Dr Tom: Sleep problems - has your bedtime become a nightmare?
It seems a bit pointless writing an article on how important sleep is to us humans. It's a bit like writing an article on how important breathing or the sun is to our survival. Having said that, it's likely that one in three people reading this article has some sort of sleep disorder, which can range from irritating, to irrational and downright dangerous. It's almost like we normalise poor sleep as acceptable.
I'm often asked as a doctor how to fix sleep problems. It's not an easy topic or an easy cure. It largely depends on what is causing your sleep disorder. There are physical, mental, environmental and social triggers that can disrupt the delicate balance of getting a good night's kip and waking refreshed and ready to take on what the day throws at us.
One of the more common causes is BMS, or Busy Mind Syndrome. It's hard to switch off the hard-drive when the mind is busy planning, worrying, analysing, checking and loading updates while you are supposed to be asleep. Raised cortisol levels prevent us from getting into the deep sleep cycle and we are easily roused.
Raised cortisol can blend into the anxiety and depression states just like the myriad coffee blends that ramp up our hard drive and the neurotransmitters that jangle our senses and sensibility in the wee hours.
Light pollution, poor sleep hygiene (bad habits, not odours) breathing problems like OSA (Obstructive Sleep Apnoea), parasomnias like sleep walking plus a plethora of pain syndromes add to the mix of sleep disorders that can deprive of us of what we need to stay safe and sane.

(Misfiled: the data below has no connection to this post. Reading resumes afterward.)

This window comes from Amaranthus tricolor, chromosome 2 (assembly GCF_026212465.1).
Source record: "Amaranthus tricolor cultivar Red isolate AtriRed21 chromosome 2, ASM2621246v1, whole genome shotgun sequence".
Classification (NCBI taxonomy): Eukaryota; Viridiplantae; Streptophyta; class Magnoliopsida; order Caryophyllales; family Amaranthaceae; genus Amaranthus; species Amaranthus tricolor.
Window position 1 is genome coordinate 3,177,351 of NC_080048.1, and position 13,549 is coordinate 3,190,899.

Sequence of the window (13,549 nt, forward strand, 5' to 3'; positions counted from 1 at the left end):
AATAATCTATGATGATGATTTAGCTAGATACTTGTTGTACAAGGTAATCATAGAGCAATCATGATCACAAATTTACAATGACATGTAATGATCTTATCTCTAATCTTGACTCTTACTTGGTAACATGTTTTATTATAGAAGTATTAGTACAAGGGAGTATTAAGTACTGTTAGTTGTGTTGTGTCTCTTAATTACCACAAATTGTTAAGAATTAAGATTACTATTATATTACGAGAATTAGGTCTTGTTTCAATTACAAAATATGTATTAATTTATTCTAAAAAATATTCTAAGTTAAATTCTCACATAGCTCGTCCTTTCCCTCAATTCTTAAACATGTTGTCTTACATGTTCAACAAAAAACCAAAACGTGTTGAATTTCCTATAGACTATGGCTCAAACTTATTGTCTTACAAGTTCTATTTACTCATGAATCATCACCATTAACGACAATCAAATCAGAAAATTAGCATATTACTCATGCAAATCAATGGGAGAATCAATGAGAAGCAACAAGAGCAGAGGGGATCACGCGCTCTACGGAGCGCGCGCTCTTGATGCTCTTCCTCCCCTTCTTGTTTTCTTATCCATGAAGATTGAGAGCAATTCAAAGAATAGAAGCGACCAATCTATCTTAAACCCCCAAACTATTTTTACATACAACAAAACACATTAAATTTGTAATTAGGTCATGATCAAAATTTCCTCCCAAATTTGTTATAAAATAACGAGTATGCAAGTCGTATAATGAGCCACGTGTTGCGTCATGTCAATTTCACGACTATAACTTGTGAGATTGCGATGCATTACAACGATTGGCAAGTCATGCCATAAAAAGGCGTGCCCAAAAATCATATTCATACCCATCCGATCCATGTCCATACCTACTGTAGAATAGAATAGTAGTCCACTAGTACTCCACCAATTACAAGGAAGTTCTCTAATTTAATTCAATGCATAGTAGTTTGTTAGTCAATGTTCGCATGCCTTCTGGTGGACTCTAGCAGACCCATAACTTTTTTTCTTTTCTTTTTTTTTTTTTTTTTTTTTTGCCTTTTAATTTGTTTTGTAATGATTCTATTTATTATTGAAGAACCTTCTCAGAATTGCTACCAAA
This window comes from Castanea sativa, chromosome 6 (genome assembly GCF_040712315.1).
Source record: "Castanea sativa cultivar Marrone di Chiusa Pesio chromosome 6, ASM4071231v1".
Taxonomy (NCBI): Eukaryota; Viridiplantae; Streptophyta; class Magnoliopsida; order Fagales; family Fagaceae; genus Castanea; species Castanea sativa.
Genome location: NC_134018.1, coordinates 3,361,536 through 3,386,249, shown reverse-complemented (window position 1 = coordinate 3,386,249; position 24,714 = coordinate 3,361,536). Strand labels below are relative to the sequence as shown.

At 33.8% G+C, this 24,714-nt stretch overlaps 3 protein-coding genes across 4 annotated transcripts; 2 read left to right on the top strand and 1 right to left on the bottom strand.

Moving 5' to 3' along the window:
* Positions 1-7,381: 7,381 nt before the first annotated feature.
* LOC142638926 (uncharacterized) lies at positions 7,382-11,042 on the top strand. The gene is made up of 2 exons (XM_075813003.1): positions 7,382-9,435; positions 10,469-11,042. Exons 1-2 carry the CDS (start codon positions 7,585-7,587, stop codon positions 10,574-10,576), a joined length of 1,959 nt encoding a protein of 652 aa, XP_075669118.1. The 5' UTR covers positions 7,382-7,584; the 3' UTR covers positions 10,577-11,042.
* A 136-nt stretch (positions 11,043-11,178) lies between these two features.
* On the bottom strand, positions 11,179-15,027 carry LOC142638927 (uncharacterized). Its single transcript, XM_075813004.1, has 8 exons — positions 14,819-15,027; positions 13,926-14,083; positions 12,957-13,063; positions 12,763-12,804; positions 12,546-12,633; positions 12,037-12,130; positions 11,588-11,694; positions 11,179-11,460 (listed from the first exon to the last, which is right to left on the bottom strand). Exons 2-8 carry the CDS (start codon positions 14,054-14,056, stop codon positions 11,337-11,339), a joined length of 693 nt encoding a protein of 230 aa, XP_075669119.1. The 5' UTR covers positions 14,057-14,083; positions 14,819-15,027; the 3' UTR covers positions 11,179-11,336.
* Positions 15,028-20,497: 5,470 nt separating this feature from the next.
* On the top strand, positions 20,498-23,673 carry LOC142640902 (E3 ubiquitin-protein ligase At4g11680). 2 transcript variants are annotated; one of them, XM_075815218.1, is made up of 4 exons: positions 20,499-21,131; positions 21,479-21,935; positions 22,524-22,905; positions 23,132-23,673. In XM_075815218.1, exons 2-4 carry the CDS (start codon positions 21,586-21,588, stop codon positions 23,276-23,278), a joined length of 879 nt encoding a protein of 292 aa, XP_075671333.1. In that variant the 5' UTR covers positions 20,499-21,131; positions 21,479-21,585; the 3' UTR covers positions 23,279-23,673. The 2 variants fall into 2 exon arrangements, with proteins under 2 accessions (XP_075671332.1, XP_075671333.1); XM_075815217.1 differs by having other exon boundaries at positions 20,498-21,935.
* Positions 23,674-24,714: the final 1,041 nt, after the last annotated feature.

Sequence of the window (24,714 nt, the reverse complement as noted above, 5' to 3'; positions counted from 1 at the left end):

Drugs and alcohol add fuel to the flames while sleeping tablets are mostly addictive and usually cause more problems than they are worth. The key message I have is: Get your sleep problems sorted early and properly.
To treat your sleep problem you need to work out what the cause is. If it's Busy Mind Syndrome then relaxation techniques may help if you can slow your mind down to the speed it requires to shut down and stay down for a good six to eight hours. If it's a physical problem, such as snoring and sleep apnoea, then seeing a sleep specialist is important. Being tired and grumpy during the day is no good for anyone, and falling asleep at the wheel could signal the "big sleep" – and never waking up to see the carnage you may have caused.
One sleep solution may work for some but not others so it's important to keep trying until you get a solution. The aim is to wake refreshed and looking forward to the day. It's good to look forward to a decent sleep, a comfortable bed and environment, We shouldn't fear our slumber and let anxiety fuel our wakefulness. It's all about a state of deep relaxation so you can back up your hard drive, cement some memories, and dream great dreams. Going to bed shouldn't be a nightmare.
Taking naps during the day may help fatigue but may contribute to your poor sleep cycle as can exercising at night. The body's hormones need a rhythm that is often challenged by our increasing busy lives.
If you are to "seize the day" then it's important to claim the night as your own. It's one of the most important foundations of feeling well and good.
Dr Tom Mulholland is an Emergency Department doctor and GP with more than 25 years' experience in New Zealand. He's currently on a mission, tackling health missions around the world.